This morning,

Michel Van den Bergh posted an interesting paper on the arXiv

entitled Double

Poisson Algebras. His main motivation was the construction of a

natural Poisson structure on quotient varieties of representations of

deformed multiplicative preprojective algebras (introduced by

Crawley-Boevey and Shaw in Multiplicative

preprojective algebras, middle convolution and the Deligne-Simpson

problem) which he achieves by extending his double Poisson structure

on the path algebra of the quiver to the 'obvious' universal

localization, that is the one by inverting all $1+aa^{\star} $ for $a $ an

arrow and $a^{\star} $ its double (the one in the other direction).

For me the more interesting fact of this paper is that his double

bracket on the path algebra of a double quiver gives finer information

than the _necklace Lie algebra_ as defined in my (old) paper with Raf

Bocklandt Necklace

Lie algebras and noncommutative symplectic geometry. I will

certainly come back to this later when I have more energy but just to

wet your appetite let me point out that Michel calls a _double bracket_

on an algebra $A $ a bilinear map

$\{ \{ -,- \} \}~:~A \times A

\rightarrow A \otimes A $

which is a derivation in the _second_

argument (for the outer bimodulke structure on $A $) and satisfies

$\{ \{ a,b \} \} = – \{ \{ b,a \} \}^o $ with $~(u \otimes v)^0 = v

\otimes u $

Given such a double bracket one can define an ordinary

bracket (using standard Hopf-algebra notation)

$\{ a,b \} = \sum

\{ \{ a,b \} \}_{(1)} \{ \{ a,b \} \}_{(2)} $

which makes $A $ into

a Loday

algebra and induces a Lie algebra structure on $A/[A,A] $. He then

goes on to define such a double bracket on the path algebra of a double

quiver in such a way that the associated Lie structure above is the

necklace Lie algebra.

# Tag: geometry

In my geometry 101 course I'm doing the rotation-symmetry groups

of the Platonic solids right now. This goes slightly slower than

expected as it turned out that some secondary schools no longer give a

formal definition of what a group is. So, a lot of time is taken up

explaining permutations and their properties as I want to view the

Platonic groups as subgroups of the permutation groups on the vertices.

To prove that the _tetrahedral group_ is isomorphic to $A_4$ was pretty

straigthforward and I'm half way through proving that the

_octahedral group_ is just $S_4$ (using the duality of the octahedron

with the cube and using the $4$ body diagonals of the cube).

Next

week I have to show that the _icosahedral group_ is isomorphic to $A_5$

which is a lot harder. The usual proof (that is, using the duality

between the icosahedron and the dodecahedron and using the $5$ cubes

contained in the dodecahedron, one for each of the diagonals of a face)

involves too much calculations to do in one hour. An alternative road is

to view the icosahedral group as a subgroup of $S_6$ (using the main

diagonals on the $12$ vertices of the icosahedron) and identifying this

subgroup as $A_5$. A neat exposition of this approach is given by John Baez in his

post Some thoughts on

the number $6$. (He also has another post on the icosahedral group

in his Week 79's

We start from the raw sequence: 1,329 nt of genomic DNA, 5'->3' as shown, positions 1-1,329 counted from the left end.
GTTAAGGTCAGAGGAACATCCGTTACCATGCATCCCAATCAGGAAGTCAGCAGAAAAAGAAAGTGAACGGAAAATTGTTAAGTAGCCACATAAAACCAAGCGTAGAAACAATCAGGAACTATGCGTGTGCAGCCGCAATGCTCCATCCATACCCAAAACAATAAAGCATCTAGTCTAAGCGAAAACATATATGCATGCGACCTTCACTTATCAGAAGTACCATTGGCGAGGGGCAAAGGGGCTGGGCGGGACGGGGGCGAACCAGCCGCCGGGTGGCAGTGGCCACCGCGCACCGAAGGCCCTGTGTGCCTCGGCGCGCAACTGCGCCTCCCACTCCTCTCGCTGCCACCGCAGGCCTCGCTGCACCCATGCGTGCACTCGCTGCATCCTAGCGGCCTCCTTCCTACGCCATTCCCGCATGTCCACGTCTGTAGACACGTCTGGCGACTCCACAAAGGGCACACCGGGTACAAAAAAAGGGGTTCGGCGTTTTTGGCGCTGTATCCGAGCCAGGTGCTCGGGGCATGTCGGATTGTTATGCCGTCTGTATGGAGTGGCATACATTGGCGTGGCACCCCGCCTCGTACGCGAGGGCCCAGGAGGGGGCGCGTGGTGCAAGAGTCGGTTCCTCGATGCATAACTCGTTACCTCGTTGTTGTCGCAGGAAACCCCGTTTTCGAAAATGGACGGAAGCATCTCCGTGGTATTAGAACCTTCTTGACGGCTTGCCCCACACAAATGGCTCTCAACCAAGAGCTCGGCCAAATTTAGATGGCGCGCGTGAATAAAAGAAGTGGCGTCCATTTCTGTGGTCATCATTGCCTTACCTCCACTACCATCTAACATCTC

finds in mathematical physics).

But

probably I'll go for an “In Gap we

thrust”-argument. Using the numbers on the left, the rotation by

$72^o$ counter-clockwise in the top face we get the permutation in

$S_{20}$

$(1,2,3,4,5)(6,8,10,12,14)(7,9,11,13,15)(16,17,18,19,20)$

and the

rotation by $72^o$ counterclockwise along the face $(1,2,8,7,8)$ gives

the permutation

$(1,6,7,8,2)(3,5,15,16,9)(4,14,20,17,10)(12,13,19,18,11)$

GAP

calculates that the subgroup $dode$ of $S_{20}$ generated by these two

elements is $60$ (the correct number) and with $IsSimplegroup(dode);$ we

find that this group must be simple. Finally using

$IsomorphismTypeInfoFiniteSimplegroup(dode);$

we get the required

result that the group is indeed isomorphic to $A_5$. The time saved I

can then use to tell something about the classification project of

finite simple groups which might be more inspiring than tedious

calculations…

Are

there hidden relations between mathematical and physical constants such

as

$\frac{e^2}{4 \pi \epsilon_0 h c} \sim \frac{1}{137} $

or are these numerical relations mere accidents? A couple of years

ago, Pierre Cartier proposed in his paper A mad day’s work : from Grothendieck to Connes and

Kontsevich : the evolution of concepts of space and symmetry that

there are many reasons to believe in a cosmic Galois group acting on the

fundamental constants of physical theories and responsible for relations

such as the one above.

The Euler-Zagier numbers are infinite

sums over $n_1 > n_2 > ! > n_r \geq 1 $ of the form

$\zeta(k_1,\dots,k_r) = \sum n_1^{-k_1} \dots n_r^{-k_r} $

and there are polynomial relations with rational coefficients between

these such as the product relation

$\zeta(a)\zeta(b)=\zeta(a+b)+\zeta(a,b)+\zeta(b,a) $

It is

conjectured that all polynomial relations among Euler-Zagier numbers are

consequences of these product relations and similar explicitly known

formulas. A consequence of this conjecture would be that

$\zeta(3),\zeta(5),\dots $ are all trancendental!

Drinfeld

introduced the Grothendieck-Teichmuller group-scheme over $\mathbb{Q} $

whose Lie algebra $\mathfrak{grt}_1 $ is conjectured to be the free Lie

algebra on infinitely many generators which correspond in a natural way

to the numbers $\zeta(3),\zeta(5),\dots $. The Grothendieck-Teichmuller

group itself plays the role of the Galois group for the Euler-Zagier

numbers as it is conjectured to act by automorphisms on the graded

$\mathbb{Q} $-algebra whose degree $d $-term are the linear combinations

of the numbers $\zeta(k_1,\dots,k_r) $ with rational coefficients and